"EmBodied" is SciArt Center's latest virtual exhibition. Exploring what the body can reveal about the inner self, curator Marnie Benney spoke with participating artist Amanda Agricola:
MB: How have science and technology better informed us in our understanding of who and what we are?
AA: I am interested in neuroscience which has made some discoveries as to how perception and thought actually take form. These discoveries have told us a lot about consciousness and the body that we did not already know, and it has also reaffirmed some things learned thousands of years ago. I find it interesting to contemplate early civilizations who lived without the kind of MRI technology we have today, sitting in meditation, observing the conditions of the body by turning their awareness inside. We posses innate sensing capabilities that could possibly be lost as technology advances. At the same time we are driven by constant desire to learn and explore, and we crave proof of everything.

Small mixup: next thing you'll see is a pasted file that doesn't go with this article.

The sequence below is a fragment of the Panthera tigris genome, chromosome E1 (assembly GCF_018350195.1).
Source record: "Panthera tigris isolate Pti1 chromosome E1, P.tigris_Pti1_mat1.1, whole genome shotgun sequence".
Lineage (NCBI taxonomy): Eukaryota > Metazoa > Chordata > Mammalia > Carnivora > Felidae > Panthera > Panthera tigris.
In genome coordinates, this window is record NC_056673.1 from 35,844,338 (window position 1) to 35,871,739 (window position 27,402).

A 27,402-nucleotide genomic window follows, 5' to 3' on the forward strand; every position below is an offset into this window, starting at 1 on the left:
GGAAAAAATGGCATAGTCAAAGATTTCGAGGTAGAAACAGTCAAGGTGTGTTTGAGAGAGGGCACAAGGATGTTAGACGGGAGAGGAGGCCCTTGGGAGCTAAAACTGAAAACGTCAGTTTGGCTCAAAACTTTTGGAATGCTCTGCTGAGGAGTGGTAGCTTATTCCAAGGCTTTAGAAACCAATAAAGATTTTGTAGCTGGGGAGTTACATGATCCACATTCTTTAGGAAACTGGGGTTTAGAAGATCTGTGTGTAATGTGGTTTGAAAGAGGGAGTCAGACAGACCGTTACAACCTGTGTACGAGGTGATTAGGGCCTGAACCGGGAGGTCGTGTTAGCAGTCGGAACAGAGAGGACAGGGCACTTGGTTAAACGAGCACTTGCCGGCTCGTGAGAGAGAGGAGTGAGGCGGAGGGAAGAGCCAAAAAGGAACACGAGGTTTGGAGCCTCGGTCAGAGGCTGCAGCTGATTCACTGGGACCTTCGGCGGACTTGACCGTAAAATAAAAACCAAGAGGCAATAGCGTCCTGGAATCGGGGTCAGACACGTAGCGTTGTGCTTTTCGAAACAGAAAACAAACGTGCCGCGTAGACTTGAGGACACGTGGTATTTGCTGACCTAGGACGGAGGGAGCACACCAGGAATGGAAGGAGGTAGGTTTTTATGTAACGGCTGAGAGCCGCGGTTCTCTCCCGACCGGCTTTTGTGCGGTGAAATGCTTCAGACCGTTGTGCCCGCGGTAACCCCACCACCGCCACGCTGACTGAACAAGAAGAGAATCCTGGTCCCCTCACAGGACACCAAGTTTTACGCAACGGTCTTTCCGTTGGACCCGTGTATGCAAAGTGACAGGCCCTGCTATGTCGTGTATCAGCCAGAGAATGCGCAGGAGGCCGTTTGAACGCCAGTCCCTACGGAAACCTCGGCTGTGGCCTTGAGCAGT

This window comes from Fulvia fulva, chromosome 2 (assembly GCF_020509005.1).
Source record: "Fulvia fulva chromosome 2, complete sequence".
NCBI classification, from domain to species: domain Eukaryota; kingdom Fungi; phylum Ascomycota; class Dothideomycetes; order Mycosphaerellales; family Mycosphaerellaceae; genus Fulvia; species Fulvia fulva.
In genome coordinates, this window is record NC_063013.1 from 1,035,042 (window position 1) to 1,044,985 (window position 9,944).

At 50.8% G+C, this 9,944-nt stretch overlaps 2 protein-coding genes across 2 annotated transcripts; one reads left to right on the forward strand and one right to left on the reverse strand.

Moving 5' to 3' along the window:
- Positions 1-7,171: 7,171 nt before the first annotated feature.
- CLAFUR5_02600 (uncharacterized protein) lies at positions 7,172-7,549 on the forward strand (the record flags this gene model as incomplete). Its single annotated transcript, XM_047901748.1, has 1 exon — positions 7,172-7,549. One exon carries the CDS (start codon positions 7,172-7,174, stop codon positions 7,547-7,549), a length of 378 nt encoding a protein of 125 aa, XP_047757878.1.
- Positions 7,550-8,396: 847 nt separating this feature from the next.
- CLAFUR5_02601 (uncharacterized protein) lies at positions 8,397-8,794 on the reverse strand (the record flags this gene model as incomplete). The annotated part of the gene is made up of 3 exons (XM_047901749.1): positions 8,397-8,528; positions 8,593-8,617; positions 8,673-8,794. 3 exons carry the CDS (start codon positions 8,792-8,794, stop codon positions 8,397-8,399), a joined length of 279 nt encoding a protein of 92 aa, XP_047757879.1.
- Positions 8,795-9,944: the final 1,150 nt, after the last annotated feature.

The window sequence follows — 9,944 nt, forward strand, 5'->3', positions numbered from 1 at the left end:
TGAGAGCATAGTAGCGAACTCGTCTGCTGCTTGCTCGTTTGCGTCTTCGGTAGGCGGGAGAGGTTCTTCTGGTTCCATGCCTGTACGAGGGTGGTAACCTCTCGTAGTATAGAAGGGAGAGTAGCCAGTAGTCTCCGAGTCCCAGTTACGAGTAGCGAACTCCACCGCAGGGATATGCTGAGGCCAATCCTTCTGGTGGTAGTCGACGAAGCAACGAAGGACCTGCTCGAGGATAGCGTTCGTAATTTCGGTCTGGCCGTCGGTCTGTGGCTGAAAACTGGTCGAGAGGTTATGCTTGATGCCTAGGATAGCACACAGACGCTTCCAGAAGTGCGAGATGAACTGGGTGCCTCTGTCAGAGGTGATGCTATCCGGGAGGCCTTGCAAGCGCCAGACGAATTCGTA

The fact that fMRIs can show us what happens in the brain when your exhale is extended twice as long as your inhale (for example) reinforces what those beings long ago discovered purely by observation. Understanding who we are means not just looking at what we are able to know now because of technological advancements, but also seeing where we have come from — establishing a link between past and present and understanding the body through observation, direct experience, and scientific or technological monitoring. Deep breathing, by the way, releases “feel-good” hormones like oxytocin and serotonin and it stimulates the parasympathetic nervous system.
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